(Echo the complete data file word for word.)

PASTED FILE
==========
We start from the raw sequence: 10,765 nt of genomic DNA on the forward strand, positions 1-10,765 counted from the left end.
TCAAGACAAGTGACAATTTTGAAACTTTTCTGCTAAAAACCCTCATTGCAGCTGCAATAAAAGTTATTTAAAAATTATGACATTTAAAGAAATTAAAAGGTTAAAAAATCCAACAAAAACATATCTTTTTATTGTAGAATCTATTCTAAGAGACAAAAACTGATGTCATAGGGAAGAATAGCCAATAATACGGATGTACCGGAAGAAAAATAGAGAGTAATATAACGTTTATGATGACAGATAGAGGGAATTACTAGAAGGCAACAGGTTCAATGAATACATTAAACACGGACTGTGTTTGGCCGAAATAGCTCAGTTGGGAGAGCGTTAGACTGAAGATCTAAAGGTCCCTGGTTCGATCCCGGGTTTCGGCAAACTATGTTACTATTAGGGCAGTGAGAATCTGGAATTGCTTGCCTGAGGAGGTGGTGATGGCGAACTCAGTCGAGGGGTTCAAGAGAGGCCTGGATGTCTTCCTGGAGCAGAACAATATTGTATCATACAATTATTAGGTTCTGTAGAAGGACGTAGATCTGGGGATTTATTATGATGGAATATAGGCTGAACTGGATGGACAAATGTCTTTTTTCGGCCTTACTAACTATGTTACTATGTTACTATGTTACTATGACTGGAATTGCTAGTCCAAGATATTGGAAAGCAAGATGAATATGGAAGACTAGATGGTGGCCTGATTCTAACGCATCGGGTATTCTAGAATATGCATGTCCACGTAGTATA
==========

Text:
We start from the raw sequence: 10,765 nt of genomic DNA on the forward strand, positions 1-10,765 counted from the left end.
TCAAGACAAGTGACAATTTTGAAACTTTTCTGCTAAAAACCCTCATTGCAGCTGCAATAAAAGTTATTTAAAAATTATGACATTTAAAGAAATTAAAAGGTTAAAAAATCCAACAAAAACATATCTTTTTATTGTAGAATCTATTCTAAGAGACAAAAACTGATGTCATAGGGAAGAATAGCCAATAATACGGATGTACCGGAAGAAAAATAGAGAGTAATATAACGTTTATGATGACAGATAGAGGGAATTACTAGAAGGCAACAGGTTCAATGAATACATTAAACACGGACTGTGTTTGGCCGAAATAGCTCAGTTGGGAGAGCGTTAGACTGAAGATCTAAAGGTCCCTGGTTCGATCCCGGGTTTCGGCAAACTATGTTACTATTAGGGCAGTGAGAATCTGGAATTGCTTGCCTGAGGAGGTGGTGATGGCGAACTCAGTCGAGGGGTTCAAGAGAGGCCTGGATGTCTTCCTGGAGCAGAACAATATTGTATCATACAATTATTAGGTTCTGTAGAAGGACGTAGATCTGGGGATTTATTATGATGGAATATAGGCTGAACTGGATGGACAAATGTCTTTTTTCGGCCTTACTAACTATGTTACTATGTTACTATGTTACTATGACTGGAATTGCTAGTCCAAGATATTGGAAAGCAAGATGAATATGGAAGACTAGATGGTGGCCTGATTCTAACGCATCGGGTATTCTAGAATATGCATGTCCACGTAGTATA